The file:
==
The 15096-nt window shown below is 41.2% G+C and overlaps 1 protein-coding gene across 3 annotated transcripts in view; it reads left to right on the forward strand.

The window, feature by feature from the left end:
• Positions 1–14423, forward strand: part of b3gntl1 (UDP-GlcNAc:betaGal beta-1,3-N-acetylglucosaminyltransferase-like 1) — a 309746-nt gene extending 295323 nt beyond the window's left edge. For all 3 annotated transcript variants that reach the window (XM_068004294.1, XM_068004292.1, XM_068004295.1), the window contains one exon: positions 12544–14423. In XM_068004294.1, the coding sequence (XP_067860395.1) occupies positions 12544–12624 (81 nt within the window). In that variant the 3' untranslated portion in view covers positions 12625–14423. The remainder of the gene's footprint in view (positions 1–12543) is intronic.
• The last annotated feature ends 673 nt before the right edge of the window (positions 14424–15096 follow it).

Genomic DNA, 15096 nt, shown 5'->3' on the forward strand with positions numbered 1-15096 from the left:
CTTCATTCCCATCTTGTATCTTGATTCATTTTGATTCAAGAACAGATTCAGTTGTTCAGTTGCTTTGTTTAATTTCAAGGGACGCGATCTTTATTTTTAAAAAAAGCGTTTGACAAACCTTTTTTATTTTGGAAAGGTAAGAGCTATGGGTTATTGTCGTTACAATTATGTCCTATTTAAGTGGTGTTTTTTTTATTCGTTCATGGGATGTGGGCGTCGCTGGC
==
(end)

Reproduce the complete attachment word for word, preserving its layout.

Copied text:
The 15096-nt window shown below is 41.2% G+C and overlaps 1 protein-coding gene across 3 annotated transcripts in view; it reads left to right on the forward strand.

The window, feature by feature from the left end:
• Positions 1–14423, forward strand: part of b3gntl1 (UDP-GlcNAc:betaGal beta-1,3-N-acetylglucosaminyltransferase-like 1) — a 309746-nt gene extending 295323 nt beyond the window's left edge. For all 3 annotated transcript variants that reach the window (XM_068004294.1, XM_068004292.1, XM_068004295.1), the window contains one exon: positions 12544–14423. In XM_068004294.1, the coding sequence (XP_067860395.1) occupies positions 12544–12624 (81 nt within the window). In that variant the 3' untranslated portion in view covers positions 12625–14423. The remainder of the gene's footprint in view (positions 1–12543) is intronic.
• The last annotated feature ends 673 nt before the right edge of the window (positions 14424–15096 follow it).

Genomic DNA, 15096 nt, shown 5'->3' on the forward strand with positions numbered 1-15096 from the left:
CTTCATTCCCATCTTGTATCTTGATTCATTTTGATTCAAGAACAGATTCAGTTGTTCAGTTGCTTTGTTTAATTTCAAGGGACGCGATCTTTATTTTTAAAAAAAGCGTTTGACAAACCTTTTTTATTTTGGAAAGGTAAGAGCTATGGGTTATTGTCGTTACAATTATGTCCTATTTAAGTGGTGTTTTTTTTATTCGTTCATGGGATGTGGGCGTCGCTGGC